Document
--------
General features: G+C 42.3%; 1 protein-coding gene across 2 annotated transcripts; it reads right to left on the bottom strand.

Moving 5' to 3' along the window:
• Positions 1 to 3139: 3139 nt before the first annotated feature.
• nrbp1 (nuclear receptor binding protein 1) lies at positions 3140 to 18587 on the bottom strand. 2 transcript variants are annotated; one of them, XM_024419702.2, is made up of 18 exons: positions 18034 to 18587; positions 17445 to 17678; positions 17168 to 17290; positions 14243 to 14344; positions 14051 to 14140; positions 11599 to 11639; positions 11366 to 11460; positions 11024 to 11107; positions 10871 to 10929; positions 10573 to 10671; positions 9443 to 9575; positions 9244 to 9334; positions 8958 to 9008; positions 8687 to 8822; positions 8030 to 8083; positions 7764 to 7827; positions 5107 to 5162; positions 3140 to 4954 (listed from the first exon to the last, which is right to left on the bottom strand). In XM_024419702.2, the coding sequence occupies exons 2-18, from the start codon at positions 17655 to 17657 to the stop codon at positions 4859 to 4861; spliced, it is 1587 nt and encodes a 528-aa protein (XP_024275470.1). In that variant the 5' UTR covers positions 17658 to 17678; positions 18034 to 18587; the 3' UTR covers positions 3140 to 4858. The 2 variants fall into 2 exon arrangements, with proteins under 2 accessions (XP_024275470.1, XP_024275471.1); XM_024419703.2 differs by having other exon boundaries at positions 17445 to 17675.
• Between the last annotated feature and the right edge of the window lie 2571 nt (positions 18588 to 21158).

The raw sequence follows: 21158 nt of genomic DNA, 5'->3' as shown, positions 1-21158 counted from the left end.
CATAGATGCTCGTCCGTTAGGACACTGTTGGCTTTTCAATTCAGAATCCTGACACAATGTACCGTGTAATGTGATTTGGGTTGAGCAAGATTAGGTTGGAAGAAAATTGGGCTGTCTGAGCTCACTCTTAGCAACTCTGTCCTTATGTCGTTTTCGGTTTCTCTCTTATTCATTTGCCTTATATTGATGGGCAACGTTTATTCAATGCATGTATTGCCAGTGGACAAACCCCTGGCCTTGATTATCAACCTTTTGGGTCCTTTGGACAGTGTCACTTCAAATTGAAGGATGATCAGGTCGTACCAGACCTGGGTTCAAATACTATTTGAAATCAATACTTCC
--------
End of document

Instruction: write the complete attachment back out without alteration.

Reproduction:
General features: G+C 42.3%; 1 protein-coding gene across 2 annotated transcripts; it reads right to left on the bottom strand.

Moving 5' to 3' along the window:
• Positions 1 to 3139: 3139 nt before the first annotated feature.
• nrbp1 (nuclear receptor binding protein 1) lies at positions 3140 to 18587 on the bottom strand. 2 transcript variants are annotated; one of them, XM_024419702.2, is made up of 18 exons: positions 18034 to 18587; positions 17445 to 17678; positions 17168 to 17290; positions 14243 to 14344; positions 14051 to 14140; positions 11599 to 11639; positions 11366 to 11460; positions 11024 to 11107; positions 10871 to 10929; positions 10573 to 10671; positions 9443 to 9575; positions 9244 to 9334; positions 8958 to 9008; positions 8687 to 8822; positions 8030 to 8083; positions 7764 to 7827; positions 5107 to 5162; positions 3140 to 4954 (listed from the first exon to the last, which is right to left on the bottom strand). In XM_024419702.2, the coding sequence occupies exons 2-18, from the start codon at positions 17655 to 17657 to the stop codon at positions 4859 to 4861; spliced, it is 1587 nt and encodes a 528-aa protein (XP_024275470.1). In that variant the 5' UTR covers positions 17658 to 17678; positions 18034 to 18587; the 3' UTR covers positions 3140 to 4858. The 2 variants fall into 2 exon arrangements, with proteins under 2 accessions (XP_024275470.1, XP_024275471.1); XM_024419703.2 differs by having other exon boundaries at positions 17445 to 17675.
• Between the last annotated feature and the right edge of the window lie 2571 nt (positions 18588 to 21158).

The raw sequence follows: 21158 nt of genomic DNA, 5'->3' as shown, positions 1-21158 counted from the left end.
CATAGATGCTCGTCCGTTAGGACACTGTTGGCTTTTCAATTCAGAATCCTGACACAATGTACCGTGTAATGTGATTTGGGTTGAGCAAGATTAGGTTGGAAGAAAATTGGGCTGTCTGAGCTCACTCTTAGCAACTCTGTCCTTATGTCGTTTTCGGTTTCTCTCTTATTCATTTGCCTTATATTGATGGGCAACGTTTATTCAATGCATGTATTGCCAGTGGACAAACCCCTGGCCTTGATTATCAACCTTTTGGGTCCTTTGGACAGTGTCACTTCAAATTGAAGGATGATCAGGTCGTACCAGACCTGGGTTCAAATACTATTTGAAATCAATACTTCC